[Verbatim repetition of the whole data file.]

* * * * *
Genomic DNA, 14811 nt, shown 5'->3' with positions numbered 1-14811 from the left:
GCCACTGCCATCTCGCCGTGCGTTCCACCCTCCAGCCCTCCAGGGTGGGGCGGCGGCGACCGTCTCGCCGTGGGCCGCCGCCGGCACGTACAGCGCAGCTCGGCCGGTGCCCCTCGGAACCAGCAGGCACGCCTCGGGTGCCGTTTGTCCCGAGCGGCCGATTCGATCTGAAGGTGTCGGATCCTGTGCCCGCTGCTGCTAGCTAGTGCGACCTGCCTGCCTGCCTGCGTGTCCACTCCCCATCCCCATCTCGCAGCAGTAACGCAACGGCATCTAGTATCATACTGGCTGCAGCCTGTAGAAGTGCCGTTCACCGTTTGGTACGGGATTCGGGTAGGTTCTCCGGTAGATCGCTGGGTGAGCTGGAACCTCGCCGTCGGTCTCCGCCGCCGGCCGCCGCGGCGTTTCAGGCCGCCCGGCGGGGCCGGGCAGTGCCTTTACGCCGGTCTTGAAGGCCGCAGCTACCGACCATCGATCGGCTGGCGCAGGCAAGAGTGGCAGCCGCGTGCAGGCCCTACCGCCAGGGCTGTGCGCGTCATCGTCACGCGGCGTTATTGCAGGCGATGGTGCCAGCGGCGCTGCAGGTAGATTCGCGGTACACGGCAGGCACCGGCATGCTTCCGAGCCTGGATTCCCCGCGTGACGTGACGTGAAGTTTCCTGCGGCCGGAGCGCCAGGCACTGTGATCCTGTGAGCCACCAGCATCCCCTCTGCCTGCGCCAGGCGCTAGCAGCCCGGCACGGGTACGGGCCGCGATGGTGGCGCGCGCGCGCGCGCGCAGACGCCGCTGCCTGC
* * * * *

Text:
Genomic DNA, 14811 nt, shown 5'->3' with positions numbered 1-14811 from the left:
GCCACTGCCATCTCGCCGTGCGTTCCACCCTCCAGCCCTCCAGGGTGGGGCGGCGGCGACCGTCTCGCCGTGGGCCGCCGCCGGCACGTACAGCGCAGCTCGGCCGGTGCCCCTCGGAACCAGCAGGCACGCCTCGGGTGCCGTTTGTCCCGAGCGGCCGATTCGATCTGAAGGTGTCGGATCCTGTGCCCGCTGCTGCTAGCTAGTGCGACCTGCCTGCCTGCCTGCGTGTCCACTCCCCATCCCCATCTCGCAGCAGTAACGCAACGGCATCTAGTATCATACTGGCTGCAGCCTGTAGAAGTGCCGTTCACCGTTTGGTACGGGATTCGGGTAGGTTCTCCGGTAGATCGCTGGGTGAGCTGGAACCTCGCCGTCGGTCTCCGCCGCCGGCCGCCGCGGCGTTTCAGGCCGCCCGGCGGGGCCGGGCAGTGCCTTTACGCCGGTCTTGAAGGCCGCAGCTACCGACCATCGATCGGCTGGCGCAGGCAAGAGTGGCAGCCGCGTGCAGGCCCTACCGCCAGGGCTGTGCGCGTCATCGTCACGCGGCGTTATTGCAGGCGATGGTGCCAGCGGCGCTGCAGGTAGATTCGCGGTACACGGCAGGCACCGGCATGCTTCCGAGCCTGGATTCCCCGCGTGACGTGACGTGAAGTTTCCTGCGGCCGGAGCGCCAGGCACTGTGATCCTGTGAGCCACCAGCATCCCCTCTGCCTGCGCCAGGCGCTAGCAGCCCGGCACGGGTACGGGCCGCGATGGTGGCGCGCGCGCGCGCGCGCAGACGCCGCTGCCTGC